Readings of Plurals and Common Ground

Conference paper
Part of the Lecture Notes in Computer Science book series (LNCS, volume 11667)


This paper asks two questions: (i) In an ambiguous context, what is the interpretation of a sentence like The men wrote musicals? (ii) How can we succinctly characterize the differences between readings that a sentence has in an ambiguous context, versus readings made available in a specialized context, and those available only because of shared knowledge? While these questions have received much attention, e.g. [1, 9, 10, 11, 20, 21, 22, 23, 24, 26] i.a., the number of readings such a sentence has in an ambiguous context remains controversial, as is the availability of additional readings, and the means by which speakers become attuned to readings in a given context. To answer the first question we conducted an online study where participants evaluated the truth value of sentences designed to test the meaning of those like The men wrote musicals. Results suggest that such sentences get a double cover interpretation (i.e. an interpretation in terms of a relation between sets of individuals, rather than a relation strictly between atomic individuals) in an ambiguous context. We couch these results and the discussion on the availability of other readings in terms of a bipartite Common Ground, where available readings are in the Immediate Common Ground, and other readings can be made available via knowledge in the General Common Ground, thereby answering the second question.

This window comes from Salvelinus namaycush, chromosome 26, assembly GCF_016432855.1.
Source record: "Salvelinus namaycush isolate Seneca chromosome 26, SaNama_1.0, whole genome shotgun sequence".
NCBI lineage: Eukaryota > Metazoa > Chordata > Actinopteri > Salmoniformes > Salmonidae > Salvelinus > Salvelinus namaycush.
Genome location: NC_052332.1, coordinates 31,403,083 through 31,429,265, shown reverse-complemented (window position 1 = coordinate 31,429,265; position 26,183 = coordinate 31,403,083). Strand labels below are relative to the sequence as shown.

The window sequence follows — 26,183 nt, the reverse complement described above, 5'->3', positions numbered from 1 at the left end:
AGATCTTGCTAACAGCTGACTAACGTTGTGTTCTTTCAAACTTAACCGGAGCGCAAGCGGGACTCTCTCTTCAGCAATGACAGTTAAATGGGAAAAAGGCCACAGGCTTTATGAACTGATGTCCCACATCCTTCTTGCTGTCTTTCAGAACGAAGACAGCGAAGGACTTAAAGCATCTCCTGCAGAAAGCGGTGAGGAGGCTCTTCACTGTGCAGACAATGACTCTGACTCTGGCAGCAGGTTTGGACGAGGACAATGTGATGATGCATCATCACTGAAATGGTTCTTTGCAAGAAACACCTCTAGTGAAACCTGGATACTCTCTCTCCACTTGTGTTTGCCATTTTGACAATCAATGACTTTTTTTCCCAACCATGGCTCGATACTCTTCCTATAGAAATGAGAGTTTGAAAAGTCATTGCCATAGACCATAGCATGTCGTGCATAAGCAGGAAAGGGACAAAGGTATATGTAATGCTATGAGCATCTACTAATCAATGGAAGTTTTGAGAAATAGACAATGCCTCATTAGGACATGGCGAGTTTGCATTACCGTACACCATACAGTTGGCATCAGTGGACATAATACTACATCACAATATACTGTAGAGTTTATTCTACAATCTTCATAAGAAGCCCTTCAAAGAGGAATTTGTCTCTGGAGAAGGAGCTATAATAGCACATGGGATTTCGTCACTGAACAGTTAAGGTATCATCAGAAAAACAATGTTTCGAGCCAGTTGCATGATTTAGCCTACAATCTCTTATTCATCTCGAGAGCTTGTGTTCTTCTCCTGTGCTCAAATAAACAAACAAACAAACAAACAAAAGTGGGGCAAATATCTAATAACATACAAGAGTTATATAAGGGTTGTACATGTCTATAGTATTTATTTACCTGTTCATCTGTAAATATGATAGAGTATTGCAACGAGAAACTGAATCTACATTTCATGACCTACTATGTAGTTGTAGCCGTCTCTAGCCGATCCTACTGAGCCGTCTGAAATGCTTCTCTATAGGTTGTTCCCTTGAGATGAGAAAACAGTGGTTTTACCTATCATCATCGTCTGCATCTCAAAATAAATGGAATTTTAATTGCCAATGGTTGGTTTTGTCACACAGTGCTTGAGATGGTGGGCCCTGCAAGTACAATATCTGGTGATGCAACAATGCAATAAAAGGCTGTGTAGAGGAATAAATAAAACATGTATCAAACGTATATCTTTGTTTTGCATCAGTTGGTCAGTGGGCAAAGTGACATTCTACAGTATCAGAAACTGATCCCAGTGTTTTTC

Plurals Salience Common Ground Covers Collectivity Distributivity Cumulativity 


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Copyright information

© Springer-Verlag GmbH Germany, part of Springer Nature 2019

Authors and Affiliations

  1. 1.Heinrich Heine UniversityDüsseldorfGermany

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